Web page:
All embodiments of the present invention preferably include the step of contactingly transferring ultrasonic energy to the object 314 under test. To perform this step, for example, a piezo-electric material advantageously can be used for transferring the ultrasonic energy into the test object 314. A preferred preselected frequency to transfer the ultrasonic energy is about 20 kilohertz, for example. It will be understood by those skilled in the art, however, that other frequencies can be used as well to achieve selected results. The selection of the frequency depends on multiple parameters (like material, design, and structure of the test object) and can vary between about 1 kHz to 2000 kHz.

Several conditions can be varied in all embodiments of a method of enhancing the determination of the presence of a defect in an object 114, 114′, 314 under test according to the present invention (see FIGS. 1-3). All embodiments of the method of enhancing the determination of the presence of a defect in an object under test preferably include directly applying a preselected contact force with an ultrasonic source 118, 118′, 318′ through which the ultrasonic energy is contactingly transferred to the object under test 114, 114′, 314. An increase in the contact force increases the amount of ultrasonic energy that is transferred to the object under test 114, 114′, 314. Once the contact force is increased to a certain level, the object under test 114, 114′, 314 no longer vibrates due to the ultrasonic energy. During the transfer of the ultrasonic energy, the preselected direct contact force is preferably less than 80 pounds for many applications, e.g., combustion turbine blades. This preselected direct contact force of less than 80 pounds is believed to be an effective force that provides optimum energy to the object without halting the vibration of the object under test 114, 114′, 314 due to contact pressure from the ultrasonic source 118, 118′, 318′. In addition to varying the amount of force that is used for transferring the ultrasonic energy, the preselected time period that ultrasonic energy is transferred through the ultrasonic source can be varied depending on the application, for example. The preselected amplitude of the ultrasonic energy can also be altered. More than one of these conditions can be altered simultaneously.

FIGS. 3, 6A-6B, and 7 illustrate how a data comparator 624 of the computer 120, 120′, 320 can organize the images that are captured, along with the settings for transferring the ultrasonic energy to the object 114, 114′, 314′ under test so that all of the data can be displayed simultaneously For example, the images in FIGS. 5A and 5B advantageously can be shown as selected images 712, 714, along with information about the amplitude at which the ultrasonic energy has been transferred as a first graph 716, the temperature of the determined defect as a second graph 718, and the power used to transfer the ultrasonic energy as a third graph 720. A control panel 722, e.g., as selectable icons, can also be displayed to assist a user in operating the system 100. The control panel 722 enables the user to perform such functions as varying the force in which the ultrasonic energy is applied to the object 114, 114′, 314 under test or to save the images to a data storage device 623, such as the memory of the computer 120, 120′, 320. As understood by those skilled in the art, the data appearing on the display 622 can be varied depending upon the user's preferences. The computer 320 preferably includes a processor 621 which can include therewith or as a separate device an image processor 323.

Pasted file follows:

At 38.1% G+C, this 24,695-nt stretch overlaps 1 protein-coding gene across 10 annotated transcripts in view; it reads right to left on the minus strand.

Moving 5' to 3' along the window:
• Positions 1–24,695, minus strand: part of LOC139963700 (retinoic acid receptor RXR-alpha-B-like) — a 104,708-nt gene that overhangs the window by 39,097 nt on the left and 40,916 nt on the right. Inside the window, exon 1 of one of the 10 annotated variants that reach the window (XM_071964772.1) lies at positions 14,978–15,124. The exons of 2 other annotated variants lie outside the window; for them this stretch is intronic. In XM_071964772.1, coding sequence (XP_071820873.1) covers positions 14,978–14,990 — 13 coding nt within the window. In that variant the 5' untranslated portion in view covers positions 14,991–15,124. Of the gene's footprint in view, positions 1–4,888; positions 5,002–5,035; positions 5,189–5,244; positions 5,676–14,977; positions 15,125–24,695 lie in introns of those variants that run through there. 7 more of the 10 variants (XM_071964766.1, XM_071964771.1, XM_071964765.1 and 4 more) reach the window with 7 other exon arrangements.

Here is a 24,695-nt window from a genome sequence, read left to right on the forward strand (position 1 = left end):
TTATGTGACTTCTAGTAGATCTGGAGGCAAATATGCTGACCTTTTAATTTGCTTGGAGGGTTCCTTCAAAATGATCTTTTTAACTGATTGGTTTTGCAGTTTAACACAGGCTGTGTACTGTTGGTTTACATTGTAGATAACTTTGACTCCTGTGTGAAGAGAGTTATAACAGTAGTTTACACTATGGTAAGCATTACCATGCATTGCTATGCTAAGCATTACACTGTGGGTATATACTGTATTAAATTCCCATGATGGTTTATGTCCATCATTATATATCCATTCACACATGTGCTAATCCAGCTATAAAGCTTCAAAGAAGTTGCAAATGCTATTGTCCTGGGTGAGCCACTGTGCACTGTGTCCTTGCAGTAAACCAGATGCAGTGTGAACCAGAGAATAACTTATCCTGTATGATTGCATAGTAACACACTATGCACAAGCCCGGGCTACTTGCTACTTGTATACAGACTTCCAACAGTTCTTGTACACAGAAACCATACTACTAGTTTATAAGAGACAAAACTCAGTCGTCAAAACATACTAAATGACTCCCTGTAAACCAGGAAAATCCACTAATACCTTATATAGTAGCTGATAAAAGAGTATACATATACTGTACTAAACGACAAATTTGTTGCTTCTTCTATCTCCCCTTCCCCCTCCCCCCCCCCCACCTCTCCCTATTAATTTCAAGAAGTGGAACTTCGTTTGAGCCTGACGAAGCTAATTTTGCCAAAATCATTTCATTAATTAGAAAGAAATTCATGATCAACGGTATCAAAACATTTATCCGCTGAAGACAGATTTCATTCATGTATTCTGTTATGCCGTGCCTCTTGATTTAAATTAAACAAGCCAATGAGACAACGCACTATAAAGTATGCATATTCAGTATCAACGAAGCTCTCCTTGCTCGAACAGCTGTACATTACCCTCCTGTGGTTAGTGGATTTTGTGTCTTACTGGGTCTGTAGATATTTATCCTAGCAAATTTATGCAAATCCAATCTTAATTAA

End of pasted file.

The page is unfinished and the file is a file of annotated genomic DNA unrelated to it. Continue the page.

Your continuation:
The present invention advantageously provides an alternate method of enhancing the determination of the presence of a defect in an object 114′ under test, which is perhaps best shown in FIG. 2. The alternate method includes positioning an adhesive device 222 on at least portions of the object under test 114′. The adhesive device 222 advantageously defines a reference point, which is representative of a first defect in the object under test 114′. The method also includes transferring ultrasonic energy at a preselected frequency to the object under test 114′. The ultrasonic energy causes an increase in friction in portions of the object 114′ adjacent a defect in the object, which increases the temperature of the portions adjacent the defect. A test image of the at least portions of an object 114′ under test in an infrared spectrum is sensed. The test image preferably includes at least the reference point and a second defect. The second defect, for example, can be a naturally occurring defect, a manufacturing process defect, a defect due to damage to the object, or other occurring defects. The images advantageously can be compared by visibly identifying a plurality of different brightness levels between the portions of the object representative of the increased temperatures and surrounding regions thereof in the sensed test image. The increased temperature portions define a determined presence of the reference point and the second defect. The temperature gradient or difference in the area of the reference point advantageously can be compared to the second defect to the temperature gradient in the area where a defect is assumed.